2. What are the locusts in your life, the things that keep you from a more intimate walk with God? List them. What can you do to create more space for your spiritual life over the next forty days?
  3. Jesus doesn’t seem to be criticizing fasting and almsgiving. Rather, he seems to be urging that they be done for the right reasons. What are the right reasons for fasting and giving alms?
  4. Which of the acts of self-denial suggested by Jesus and/or Joel might be helpful for you during this Lenten season?

Reflection by Kevin Dodge (email)

Ash Wednesday, the first day in Lent, is traditionally a day of fasting and repentance. Our Prayer Book describes it like this:

The first Christians observed with great devotion the days of our Lord’s passion and resurrection, and it became the custom of the Church to prepare for them by a season of penitence and fasting. This season of Lent provided a time in which converts to the faith were prepared for Holy Baptism. It was also a time when those who, because of notorious sins, had been separated from the body of the faithful were reconciled by penitence and forgiveness, and restored to the fellowship of the Church. Thereby, the whole congregation was put in mind of the message of pardon and absolution set forth in the Gospel of our Savior and of the need which all Christians continually have to renew their repentance and faith.

I invite you, therefore, in the name of the Church, to the observance of a holy Lent, by self-examination and repentance; by prayer, fasting and self-denial; and by reading and meditating on God’s holy Word. [iii]

Notice the corporate focus here. We are first exhorted to examine our souls, to repent, to pray, to fast and to deny ourselves individually. Yet we do these things together. Why? We do these acts together because we are all in the same boat. We are all born in sin (Ps 51.6) and, this side of resurrection, are deeply affected by the sinful choices of ourselves and others.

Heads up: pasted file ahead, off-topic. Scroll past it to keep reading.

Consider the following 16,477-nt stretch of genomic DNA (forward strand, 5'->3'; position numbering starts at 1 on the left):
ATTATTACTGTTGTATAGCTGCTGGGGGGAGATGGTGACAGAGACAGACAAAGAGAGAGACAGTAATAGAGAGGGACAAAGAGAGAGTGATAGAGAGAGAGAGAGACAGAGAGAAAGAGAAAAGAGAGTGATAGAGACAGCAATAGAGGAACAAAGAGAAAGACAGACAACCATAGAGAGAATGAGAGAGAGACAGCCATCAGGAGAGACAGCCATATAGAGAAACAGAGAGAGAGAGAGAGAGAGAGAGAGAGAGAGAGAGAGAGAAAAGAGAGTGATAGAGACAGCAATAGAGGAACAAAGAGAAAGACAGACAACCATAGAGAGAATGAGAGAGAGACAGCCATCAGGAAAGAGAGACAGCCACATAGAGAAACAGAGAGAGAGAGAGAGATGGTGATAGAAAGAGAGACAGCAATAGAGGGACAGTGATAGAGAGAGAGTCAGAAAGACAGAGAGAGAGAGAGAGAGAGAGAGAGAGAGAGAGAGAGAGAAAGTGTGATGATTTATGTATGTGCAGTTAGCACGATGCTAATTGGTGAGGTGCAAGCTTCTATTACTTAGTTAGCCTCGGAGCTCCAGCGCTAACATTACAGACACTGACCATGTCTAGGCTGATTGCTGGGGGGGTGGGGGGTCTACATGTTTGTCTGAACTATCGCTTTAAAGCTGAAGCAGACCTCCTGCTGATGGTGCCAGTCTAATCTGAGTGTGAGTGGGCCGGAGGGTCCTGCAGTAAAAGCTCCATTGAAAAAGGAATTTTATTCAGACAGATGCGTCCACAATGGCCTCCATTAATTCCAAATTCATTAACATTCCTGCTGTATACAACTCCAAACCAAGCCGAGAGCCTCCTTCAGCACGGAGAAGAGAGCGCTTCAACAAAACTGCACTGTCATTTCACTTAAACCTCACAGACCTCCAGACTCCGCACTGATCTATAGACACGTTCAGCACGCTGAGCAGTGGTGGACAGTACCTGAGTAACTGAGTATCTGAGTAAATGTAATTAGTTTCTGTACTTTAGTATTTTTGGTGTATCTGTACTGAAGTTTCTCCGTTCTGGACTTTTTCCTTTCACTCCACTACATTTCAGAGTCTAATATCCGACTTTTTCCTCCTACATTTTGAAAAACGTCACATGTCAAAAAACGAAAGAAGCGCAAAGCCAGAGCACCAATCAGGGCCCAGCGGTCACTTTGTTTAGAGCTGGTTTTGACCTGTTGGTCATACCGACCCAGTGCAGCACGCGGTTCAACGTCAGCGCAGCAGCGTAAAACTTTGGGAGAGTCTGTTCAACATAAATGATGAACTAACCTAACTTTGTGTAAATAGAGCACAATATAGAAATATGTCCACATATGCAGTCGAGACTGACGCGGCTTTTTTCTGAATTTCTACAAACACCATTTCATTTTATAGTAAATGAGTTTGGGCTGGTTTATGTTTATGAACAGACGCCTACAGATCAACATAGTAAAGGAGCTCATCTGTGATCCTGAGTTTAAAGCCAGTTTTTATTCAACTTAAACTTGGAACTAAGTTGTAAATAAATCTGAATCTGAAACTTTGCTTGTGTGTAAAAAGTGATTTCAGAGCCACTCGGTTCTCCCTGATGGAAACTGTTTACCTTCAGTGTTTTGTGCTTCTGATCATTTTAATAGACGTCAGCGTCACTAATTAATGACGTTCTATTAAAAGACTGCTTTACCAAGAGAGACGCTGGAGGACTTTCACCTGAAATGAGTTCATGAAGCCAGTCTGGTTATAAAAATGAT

This corporate nature of sin has been largely lost in our post-modern world. We all may readily admit that we are not perfect. But, generally, we think our sin has little impact on the broader world. We might hurt a few people along the way with our bad choices, but the world just goes on with little outward effect.

Lent is a time to rethink this perspective. Our individual sin has an enormous effect on not just our intimate relationships, but on the world at large. The reason for this is because sin is rebellion against God. Sin represents our preference for the things of the world, which are passing away, instead of the things of God, which are eternal.

Lent affords us the space to reset our priorities and to examine ourselves thoroughly and honestly. It helps us take stock and evaluate what has gotten in the way of our relationship with God. It gives us the chance to repent and turn back to the loving arms of God.

Alexander Solzhenitsyn famously wrote in the Gulag Archipelago,

If only it were all so simple! If only there were evil people somewhere insidiously committing evil deeds and it were necessary only to separate them from the rest of us and destroy them. But the line dividing good and evil cuts through the heart of every human being. And who is willing to destroy pieces of his own heart?[iv]

The prophet Joel tell us to cut our hearts to pieces, to return to the Lord with fasting, weeping and mourning. Jesus tells us to do the same, but admonishes us to do it quietly and without any outward show. Both Joel and Jesus promise a reward if we’ll do so. The reward is a deeper, more fulfilling, more authentic walk with Christ. As we’ll see, the ultimate reward is union with Christ, the death of death and everlasting life. The reward Lent promises us if we’ll deny ourselves for a season is a deeper and richer spiritual life.

Potential Applications

  • Worship

Attend an Ash Wednesday Service.

  • Fast

Christians traditionally fast from all food until dinner-time. Consider following this practice.

  • Plan

Plan to give up something you enjoy throughout this Lenten Season as a means of simplicity and a reminder to pray.


[i] Thomas P. McDonnell, Through the Year with Thomas Merton: Daily Meditations from His Writings (Colorado Springs, CO: Image Books, 1985), 27.

[ii] The Book of Common Prayer (New York: Church Publishing, 1979), 264.

[iii] Ibid., 264–265.

[iv] Aleksandr Solzhenitsyn, The Gulag Archipelago, 1918-1956: An Experiment in Literary Investigation (Westview Press, 1997), 168.